Saturday, May 21, 2011

The Long Goodbye

Partings are so difficult, in any language.  The terrible feeling of leaving a loved one is aggravated by the necessity to choose the right words.   People have a choice, in almost all languages.

The remarkable aspect of the saying good bye is that the range of choices is similar in many languages.

For example, an informal, quick departure is punctuated by a bye, salut, or пока [paka] in English, French, and Russian, respectively.  The standard going-away is goodbye, au revoir, and до свидания [da cvidaniya], which is remarkably similar to the Hebrew  להתראות  [lehitraot], i.e. till we meet again].  A brief absence is a Tata for now (TTFN), á tout á l’heure (or if you prefer, á bientôt), and до скорой встречи [do skoroi vstrechi].  A long trip begins with happy trails, bon voyage, and счастливого пути [schaslivava puti].  Finally, for those dramatic movie scenes (i.e. the end of the Titantic), we have farewell, á dieu, and прощай [proshai].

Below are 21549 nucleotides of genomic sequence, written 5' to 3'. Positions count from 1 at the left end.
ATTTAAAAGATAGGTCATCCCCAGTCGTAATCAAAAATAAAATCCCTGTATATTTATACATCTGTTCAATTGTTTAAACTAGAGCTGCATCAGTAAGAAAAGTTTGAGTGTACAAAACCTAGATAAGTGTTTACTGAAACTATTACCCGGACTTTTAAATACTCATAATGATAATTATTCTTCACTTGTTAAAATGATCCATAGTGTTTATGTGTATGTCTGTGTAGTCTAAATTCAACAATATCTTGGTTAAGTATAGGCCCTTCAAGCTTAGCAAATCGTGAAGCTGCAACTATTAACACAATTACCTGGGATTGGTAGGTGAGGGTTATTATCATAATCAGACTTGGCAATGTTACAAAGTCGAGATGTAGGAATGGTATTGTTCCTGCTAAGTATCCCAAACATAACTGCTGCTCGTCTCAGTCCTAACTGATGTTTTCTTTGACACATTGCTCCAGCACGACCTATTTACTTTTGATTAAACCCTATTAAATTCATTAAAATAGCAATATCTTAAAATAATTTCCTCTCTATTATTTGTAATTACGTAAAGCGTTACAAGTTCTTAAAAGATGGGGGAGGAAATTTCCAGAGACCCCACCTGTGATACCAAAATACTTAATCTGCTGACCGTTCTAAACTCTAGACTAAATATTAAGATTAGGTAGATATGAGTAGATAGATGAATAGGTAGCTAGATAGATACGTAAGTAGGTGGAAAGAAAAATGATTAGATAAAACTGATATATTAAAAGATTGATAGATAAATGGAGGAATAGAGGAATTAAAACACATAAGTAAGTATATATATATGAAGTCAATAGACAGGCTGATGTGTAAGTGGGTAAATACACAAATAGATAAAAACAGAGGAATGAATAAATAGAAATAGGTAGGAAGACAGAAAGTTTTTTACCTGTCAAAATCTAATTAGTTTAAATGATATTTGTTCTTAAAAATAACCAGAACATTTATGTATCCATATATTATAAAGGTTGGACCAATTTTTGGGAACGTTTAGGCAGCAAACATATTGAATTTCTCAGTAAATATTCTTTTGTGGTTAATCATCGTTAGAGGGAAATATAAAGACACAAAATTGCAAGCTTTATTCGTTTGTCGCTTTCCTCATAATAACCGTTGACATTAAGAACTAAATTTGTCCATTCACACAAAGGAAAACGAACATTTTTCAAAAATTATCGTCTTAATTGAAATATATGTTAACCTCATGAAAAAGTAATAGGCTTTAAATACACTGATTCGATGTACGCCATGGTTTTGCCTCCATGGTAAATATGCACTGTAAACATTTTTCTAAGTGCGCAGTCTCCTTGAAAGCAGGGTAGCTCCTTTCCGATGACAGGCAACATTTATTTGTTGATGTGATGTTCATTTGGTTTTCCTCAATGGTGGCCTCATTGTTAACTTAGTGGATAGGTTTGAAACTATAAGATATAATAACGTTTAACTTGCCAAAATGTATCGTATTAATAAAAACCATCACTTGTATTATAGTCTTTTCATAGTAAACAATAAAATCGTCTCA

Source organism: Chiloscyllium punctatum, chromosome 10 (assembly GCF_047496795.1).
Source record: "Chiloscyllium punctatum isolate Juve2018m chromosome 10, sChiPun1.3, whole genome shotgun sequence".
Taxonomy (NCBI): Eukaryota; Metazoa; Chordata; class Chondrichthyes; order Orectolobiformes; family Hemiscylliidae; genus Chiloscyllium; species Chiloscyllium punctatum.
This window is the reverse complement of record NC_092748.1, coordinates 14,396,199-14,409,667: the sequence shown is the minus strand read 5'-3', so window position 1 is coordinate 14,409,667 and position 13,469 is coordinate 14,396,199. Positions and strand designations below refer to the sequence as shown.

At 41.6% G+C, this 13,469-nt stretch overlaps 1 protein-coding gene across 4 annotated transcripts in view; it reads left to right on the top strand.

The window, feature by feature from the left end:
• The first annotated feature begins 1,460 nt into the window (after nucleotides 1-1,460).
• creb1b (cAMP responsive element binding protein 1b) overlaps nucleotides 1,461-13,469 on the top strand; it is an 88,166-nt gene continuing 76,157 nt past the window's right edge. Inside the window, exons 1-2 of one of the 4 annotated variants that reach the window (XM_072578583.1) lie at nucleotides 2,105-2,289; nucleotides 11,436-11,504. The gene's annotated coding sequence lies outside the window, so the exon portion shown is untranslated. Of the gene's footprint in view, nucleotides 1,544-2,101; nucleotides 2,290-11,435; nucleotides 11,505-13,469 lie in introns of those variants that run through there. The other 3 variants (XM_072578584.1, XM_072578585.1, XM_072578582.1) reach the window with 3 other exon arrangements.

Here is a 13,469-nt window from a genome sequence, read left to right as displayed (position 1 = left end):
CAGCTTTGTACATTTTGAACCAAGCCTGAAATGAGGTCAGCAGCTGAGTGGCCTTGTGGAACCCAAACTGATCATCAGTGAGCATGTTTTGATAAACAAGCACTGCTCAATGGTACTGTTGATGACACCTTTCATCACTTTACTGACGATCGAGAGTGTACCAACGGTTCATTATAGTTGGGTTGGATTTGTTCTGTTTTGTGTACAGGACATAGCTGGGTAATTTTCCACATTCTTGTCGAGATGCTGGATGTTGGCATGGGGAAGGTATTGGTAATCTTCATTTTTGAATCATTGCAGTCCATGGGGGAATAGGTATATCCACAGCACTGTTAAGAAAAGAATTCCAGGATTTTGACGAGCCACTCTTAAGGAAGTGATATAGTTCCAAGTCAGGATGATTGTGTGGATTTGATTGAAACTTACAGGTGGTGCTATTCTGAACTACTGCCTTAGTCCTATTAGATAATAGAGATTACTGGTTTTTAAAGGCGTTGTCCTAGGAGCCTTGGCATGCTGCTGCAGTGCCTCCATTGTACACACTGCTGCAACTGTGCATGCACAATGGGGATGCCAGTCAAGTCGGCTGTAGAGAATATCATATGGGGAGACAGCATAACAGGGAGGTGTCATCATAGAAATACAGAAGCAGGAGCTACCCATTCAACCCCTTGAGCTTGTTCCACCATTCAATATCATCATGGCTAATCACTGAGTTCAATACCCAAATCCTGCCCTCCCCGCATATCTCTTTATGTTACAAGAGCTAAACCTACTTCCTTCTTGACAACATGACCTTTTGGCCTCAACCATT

However, I won’t be so melodramatic.  As General Macarthur supposedly said, I shall return, and he did.

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